Maria Sharapova: Wimbledon interview, semi-final

Maria Sharapova bt. S. Lisicki 6 4, 6 3Q. How does it feel to be back in the Wimbledon final?

MARIA SHARAPOVA: It’s a great feeling. It’s been many years, but it’s a really great feeling.

Today wasn’t my best match of The Championships so I was real happy to get through in two sets. But, yeah, it’s pretty amazing to be back on that stage.

Q. Your start wasn’t very good.

MARIA SHARAPOVA: No.

Q. How much confidence does it give you to be able to come back from that? Looking into the final, do you feel like you have one hand on the trophy after coming back so strong?

MARIA SHARAPOVA: Yeah, she started really well. The first three games she played very well, and I did quite the opposite. Uhm, you know, she served a lot better, and I was giving her way too many free points on my serve.

And then, you know, I told myself to take it one point at a time and really focus. You know, I felt like I just kind of got in my zone, you know, just remained focused, and kind of got back to 3 All.

I was fortunate to win that set and then get up a couple of breaks in the second.

Q. Does that give you a lot of confidence going into the final now, turning that game around?

MARIA SHARAPOVA: Oh, absolutely. When you find yourself in a position where, you know, you’re not playing your best, you know, you’re playing against an opponent that has probably one of the best serves on the tour and one of the fastest, to get that back and then I was able to break her a few more times in the match certainly gave me confidence, considering I wasn’t serving my best today.

Q. Shoulder surgery is such a scary prospect for tennis players. How difficult of a decision was it for you to have it? How many opinions did you seek before you decided on it? Did you feel like you had no choice; it was the last resort?

MARIA SHARAPOVA: It wasn’t the first option, that’s for sure. I went through maybe two or three months of rehab in Phoenix at a different facility in the beginning for a few months. Then I realised that wasn’t quite working when we said we’ll try to go back on the court at a certain period of time and try to serve, and I couldn’t.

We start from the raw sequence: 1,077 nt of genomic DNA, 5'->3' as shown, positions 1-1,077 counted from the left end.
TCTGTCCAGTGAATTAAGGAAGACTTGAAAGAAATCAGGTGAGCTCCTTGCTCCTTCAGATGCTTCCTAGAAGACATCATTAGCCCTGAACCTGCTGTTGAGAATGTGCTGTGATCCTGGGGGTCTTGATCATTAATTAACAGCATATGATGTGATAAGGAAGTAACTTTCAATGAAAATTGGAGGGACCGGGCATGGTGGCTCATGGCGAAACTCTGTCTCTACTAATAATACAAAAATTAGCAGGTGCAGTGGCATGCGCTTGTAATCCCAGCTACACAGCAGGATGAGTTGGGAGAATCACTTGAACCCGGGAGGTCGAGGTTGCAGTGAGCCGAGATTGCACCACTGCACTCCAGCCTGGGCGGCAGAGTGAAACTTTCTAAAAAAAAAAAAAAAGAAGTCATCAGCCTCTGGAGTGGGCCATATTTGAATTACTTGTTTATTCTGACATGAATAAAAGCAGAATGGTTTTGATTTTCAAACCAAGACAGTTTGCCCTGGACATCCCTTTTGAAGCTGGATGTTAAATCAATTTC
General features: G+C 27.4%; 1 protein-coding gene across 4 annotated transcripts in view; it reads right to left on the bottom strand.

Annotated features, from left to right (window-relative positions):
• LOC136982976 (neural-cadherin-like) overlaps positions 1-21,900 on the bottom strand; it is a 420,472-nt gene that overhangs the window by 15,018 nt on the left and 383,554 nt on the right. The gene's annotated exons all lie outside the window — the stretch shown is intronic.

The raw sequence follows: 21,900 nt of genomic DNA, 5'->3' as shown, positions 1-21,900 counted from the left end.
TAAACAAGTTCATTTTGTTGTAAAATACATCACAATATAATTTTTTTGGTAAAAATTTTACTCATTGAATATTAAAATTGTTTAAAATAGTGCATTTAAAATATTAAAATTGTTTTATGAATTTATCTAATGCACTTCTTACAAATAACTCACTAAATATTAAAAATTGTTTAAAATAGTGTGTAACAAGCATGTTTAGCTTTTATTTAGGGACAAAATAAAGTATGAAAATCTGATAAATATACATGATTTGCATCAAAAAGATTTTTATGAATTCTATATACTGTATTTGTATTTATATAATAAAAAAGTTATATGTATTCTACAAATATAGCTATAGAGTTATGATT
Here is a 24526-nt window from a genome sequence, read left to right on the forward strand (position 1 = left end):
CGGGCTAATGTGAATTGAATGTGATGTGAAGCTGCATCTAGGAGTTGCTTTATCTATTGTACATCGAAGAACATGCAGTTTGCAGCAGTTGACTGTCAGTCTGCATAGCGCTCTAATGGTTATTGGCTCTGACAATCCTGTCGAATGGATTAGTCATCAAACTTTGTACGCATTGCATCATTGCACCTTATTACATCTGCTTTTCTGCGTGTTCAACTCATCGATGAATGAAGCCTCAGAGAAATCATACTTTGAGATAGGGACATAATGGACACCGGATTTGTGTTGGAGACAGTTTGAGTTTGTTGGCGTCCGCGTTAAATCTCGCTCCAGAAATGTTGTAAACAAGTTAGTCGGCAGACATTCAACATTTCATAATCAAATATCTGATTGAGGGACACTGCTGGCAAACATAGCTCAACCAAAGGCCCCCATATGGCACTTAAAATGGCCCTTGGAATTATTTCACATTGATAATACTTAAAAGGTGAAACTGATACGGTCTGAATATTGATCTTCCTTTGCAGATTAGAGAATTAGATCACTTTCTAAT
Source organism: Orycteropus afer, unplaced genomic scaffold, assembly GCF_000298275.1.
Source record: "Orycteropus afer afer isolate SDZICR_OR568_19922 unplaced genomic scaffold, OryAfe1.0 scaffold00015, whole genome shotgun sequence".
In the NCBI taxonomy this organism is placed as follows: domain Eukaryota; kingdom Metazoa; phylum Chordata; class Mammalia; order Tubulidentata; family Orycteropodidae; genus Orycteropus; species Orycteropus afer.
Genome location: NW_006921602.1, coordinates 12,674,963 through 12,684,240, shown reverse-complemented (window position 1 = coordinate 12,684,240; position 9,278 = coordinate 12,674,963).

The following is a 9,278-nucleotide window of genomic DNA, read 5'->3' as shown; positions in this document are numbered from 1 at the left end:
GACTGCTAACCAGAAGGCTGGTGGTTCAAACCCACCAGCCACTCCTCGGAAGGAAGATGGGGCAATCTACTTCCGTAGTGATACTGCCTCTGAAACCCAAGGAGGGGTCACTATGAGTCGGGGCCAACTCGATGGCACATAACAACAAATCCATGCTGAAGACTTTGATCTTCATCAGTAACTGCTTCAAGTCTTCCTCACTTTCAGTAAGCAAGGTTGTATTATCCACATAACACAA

And then, yeah, we went back to New York. We just kind of talked about it. There weren’t many options at that point because I did spend a lot of time in the rehab. I didn’t rush it. It was a couple of months and it didn’t really get better.

With a type of injury like that it was a 50/50 percent chance, and it didn’t really go my way. So that was the only option at that point.

Q. What do you remember about your first final here? Is it a blur or can you remember everything quite clearly?

MARIA SHARAPOVA: Uhm, I remember that I was I mean, I was so thrilled to be in the final. I was down and out in the semis. I was ready to pack my bags and go home. Just happened to rain and I was able to change things around.

I mean, it was my first Grand Slam finals, my first Grand Slam semifinals. So, yeah, I just took it all in kind of.

Q. And how is this feeling different this time?

MARIA SHARAPOVA: Uhm, I’m in a different stage in my career. You know, I’m 24 years old. I have a lot of experience behind my back.

But, uhm, I’m still playing tennis, so…

Q. Your mother was actually on a flight during that final, if I remember. Obviously you had trouble getting hold of her.

MARIA SHARAPOVA: I’m not going to make her go on a flight this time. Don’t worry.

Q. Is she going to come over here to watch?

MARIA SHARAPOVA: No. She’s back in the States right now, so, yeah.

Q. Sasha is a good free throw shooter, and sometimes people will say there’s similarities between serving and free throw shooting.

MARIA SHARAPOVA: Never heard that one.

Q. Has he ever offered any advice?

MARIA SHARAPOVA: My free throw is terrible, and so is the rest of my basketball game.

Q. Has he offered you any advice on any tennis stroke, your serve or anything?

MARIA SHARAPOVA: I don’t think I would allow that (laughter).

Q. Obviously you served quite a few double faults today. Did you worry about them or just think they were going to come and get on with the next point?